Malaysia’s central bank challenges google over misquoted ringgit exchange rate.

On Saturday, Malaysia’s central bank issued a statement, accusing Google of misquoting the exchange rate of the ringgit against the dollar, thereby undervaluing the currency. Bank Negara Malaysia (BNM) stated its intention to seek clarification from the tech giant regarding this matter.

The ringgit, which recently hit a 26-year low, has experienced a decline of approximately 2.44% this year. Despite Malaysia’s positive economic fundamentals, BNM has emphasized that the currency is undervalued.

According to BNM, Google’s parent company, Alphabet Inc., published “inaccurate” information on Friday, as well as on Feb. 6. Concerned about the recurrence of this issue, BNM announced its intention to engage with Google to understand how these inaccuracies occurred and what corrective actions have been implemented.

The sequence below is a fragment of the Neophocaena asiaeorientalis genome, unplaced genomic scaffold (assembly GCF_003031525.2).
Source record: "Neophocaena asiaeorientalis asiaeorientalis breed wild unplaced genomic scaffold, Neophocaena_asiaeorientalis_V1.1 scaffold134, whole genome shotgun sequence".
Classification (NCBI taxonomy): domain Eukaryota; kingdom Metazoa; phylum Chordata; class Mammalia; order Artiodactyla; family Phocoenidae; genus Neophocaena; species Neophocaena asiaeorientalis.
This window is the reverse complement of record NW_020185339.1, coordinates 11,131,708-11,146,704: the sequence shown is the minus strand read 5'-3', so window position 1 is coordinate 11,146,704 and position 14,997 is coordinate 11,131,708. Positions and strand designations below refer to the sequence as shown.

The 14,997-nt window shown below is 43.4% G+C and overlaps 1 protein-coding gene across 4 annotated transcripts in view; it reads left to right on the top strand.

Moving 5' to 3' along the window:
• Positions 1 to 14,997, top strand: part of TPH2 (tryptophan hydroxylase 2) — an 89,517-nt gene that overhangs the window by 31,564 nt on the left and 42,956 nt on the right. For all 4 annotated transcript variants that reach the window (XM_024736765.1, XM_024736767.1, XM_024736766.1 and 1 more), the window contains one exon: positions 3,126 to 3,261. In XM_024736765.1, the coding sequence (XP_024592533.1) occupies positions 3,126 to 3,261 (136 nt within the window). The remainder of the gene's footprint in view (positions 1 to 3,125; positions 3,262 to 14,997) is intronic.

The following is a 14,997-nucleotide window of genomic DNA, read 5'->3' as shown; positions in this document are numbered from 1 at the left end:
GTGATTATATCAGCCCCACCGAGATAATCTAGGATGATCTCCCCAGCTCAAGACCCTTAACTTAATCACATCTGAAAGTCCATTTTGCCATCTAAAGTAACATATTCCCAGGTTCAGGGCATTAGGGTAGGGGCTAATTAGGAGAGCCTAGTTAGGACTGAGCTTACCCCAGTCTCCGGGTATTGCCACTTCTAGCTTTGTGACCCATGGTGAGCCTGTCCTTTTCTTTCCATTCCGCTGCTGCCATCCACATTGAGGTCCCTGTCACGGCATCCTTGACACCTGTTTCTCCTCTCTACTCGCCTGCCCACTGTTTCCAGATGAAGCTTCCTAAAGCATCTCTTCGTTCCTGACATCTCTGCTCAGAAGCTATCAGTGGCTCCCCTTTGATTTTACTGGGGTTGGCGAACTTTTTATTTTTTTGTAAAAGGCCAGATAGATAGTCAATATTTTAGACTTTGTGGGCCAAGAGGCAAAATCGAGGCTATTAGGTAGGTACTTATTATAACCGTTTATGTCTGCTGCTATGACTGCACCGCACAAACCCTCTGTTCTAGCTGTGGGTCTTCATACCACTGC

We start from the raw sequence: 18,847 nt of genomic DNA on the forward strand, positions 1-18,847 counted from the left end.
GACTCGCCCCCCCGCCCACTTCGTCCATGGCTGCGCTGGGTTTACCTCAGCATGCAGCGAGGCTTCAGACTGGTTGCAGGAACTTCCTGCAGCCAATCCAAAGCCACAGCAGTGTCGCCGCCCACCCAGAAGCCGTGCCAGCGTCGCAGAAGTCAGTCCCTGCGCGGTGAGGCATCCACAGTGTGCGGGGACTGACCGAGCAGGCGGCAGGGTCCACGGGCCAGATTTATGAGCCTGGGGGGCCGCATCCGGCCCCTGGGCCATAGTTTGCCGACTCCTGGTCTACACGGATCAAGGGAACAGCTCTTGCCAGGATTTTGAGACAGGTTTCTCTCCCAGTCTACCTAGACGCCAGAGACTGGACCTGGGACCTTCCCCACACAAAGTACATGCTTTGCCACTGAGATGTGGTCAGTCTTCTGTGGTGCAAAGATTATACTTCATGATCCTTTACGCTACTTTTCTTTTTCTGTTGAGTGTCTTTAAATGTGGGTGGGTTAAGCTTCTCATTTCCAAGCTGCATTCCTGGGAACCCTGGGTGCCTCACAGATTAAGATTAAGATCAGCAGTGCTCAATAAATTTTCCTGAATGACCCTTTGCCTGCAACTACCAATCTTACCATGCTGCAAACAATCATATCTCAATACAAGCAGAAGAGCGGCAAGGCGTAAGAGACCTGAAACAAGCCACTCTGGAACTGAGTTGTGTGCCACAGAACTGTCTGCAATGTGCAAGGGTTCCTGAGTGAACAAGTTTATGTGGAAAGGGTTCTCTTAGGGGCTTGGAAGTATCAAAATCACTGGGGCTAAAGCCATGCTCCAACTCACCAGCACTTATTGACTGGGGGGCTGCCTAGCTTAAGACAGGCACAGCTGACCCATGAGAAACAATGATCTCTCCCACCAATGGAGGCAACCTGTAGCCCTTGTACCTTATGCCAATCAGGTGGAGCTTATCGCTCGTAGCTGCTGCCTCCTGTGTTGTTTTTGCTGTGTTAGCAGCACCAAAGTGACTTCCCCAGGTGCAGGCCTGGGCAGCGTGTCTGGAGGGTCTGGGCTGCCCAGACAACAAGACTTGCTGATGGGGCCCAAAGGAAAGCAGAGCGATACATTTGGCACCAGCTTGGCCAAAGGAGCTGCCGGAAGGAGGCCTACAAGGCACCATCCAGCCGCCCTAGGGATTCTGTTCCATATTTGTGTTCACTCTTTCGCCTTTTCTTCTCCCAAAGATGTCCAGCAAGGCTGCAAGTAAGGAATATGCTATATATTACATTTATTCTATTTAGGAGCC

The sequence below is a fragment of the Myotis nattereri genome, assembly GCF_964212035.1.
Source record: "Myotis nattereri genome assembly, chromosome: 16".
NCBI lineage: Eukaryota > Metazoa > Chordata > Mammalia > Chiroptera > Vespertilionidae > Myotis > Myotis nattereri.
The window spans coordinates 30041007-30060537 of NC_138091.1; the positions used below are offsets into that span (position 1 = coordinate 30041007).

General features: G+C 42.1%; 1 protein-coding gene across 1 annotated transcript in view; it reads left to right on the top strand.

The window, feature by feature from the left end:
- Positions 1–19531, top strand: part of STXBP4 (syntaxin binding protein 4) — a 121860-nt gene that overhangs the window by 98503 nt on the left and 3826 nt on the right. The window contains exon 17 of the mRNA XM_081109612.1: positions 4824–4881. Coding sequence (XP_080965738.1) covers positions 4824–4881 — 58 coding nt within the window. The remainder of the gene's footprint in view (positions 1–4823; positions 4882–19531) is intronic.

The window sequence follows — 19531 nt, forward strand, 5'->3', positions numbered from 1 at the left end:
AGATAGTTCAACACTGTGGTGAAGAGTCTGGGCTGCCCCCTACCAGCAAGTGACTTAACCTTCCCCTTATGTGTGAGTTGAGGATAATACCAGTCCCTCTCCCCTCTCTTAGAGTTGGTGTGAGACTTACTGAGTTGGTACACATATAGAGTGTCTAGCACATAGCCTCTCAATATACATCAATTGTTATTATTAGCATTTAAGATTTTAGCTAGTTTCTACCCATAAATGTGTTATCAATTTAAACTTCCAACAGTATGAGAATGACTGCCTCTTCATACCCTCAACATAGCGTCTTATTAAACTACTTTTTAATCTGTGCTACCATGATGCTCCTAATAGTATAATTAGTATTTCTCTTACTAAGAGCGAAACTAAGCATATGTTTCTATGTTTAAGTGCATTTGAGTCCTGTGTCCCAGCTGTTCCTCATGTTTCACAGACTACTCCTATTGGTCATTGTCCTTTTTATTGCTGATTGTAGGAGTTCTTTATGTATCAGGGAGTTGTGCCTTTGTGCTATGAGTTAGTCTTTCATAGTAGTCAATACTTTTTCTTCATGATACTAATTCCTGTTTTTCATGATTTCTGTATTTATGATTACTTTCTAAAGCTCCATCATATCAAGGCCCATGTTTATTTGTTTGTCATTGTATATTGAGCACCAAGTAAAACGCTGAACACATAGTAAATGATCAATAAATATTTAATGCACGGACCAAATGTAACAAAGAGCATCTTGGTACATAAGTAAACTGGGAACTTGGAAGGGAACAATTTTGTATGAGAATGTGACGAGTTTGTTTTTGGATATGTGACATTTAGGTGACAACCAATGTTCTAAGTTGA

Google, however, was not immediately available for comment during U.S. business hours. The company’s disclaimers state that it does not verify data provided by financial exchanges and other content providers, thus absolving itself of any responsibility to do so.

BNM highlighted that on Friday, Google quoted the ringgit at 4.98 to the dollar, whereas official data indicated the currency’s weakest level at 4.7075. In contrast, BNM’s onshore interbank market rates were 4.7015 at 9 a.m. and 4.7045 at 5 p.m. Additionally, international market participants reportedly quoted a Friday close of 4.7020 based on LSEG data.

Last week, BNM Governor Abdul Rasheed Ghaffour emphasized the government and central bank’s concerted efforts to boost flows into the foreign exchange market to maintain stability in the ringgit’s value.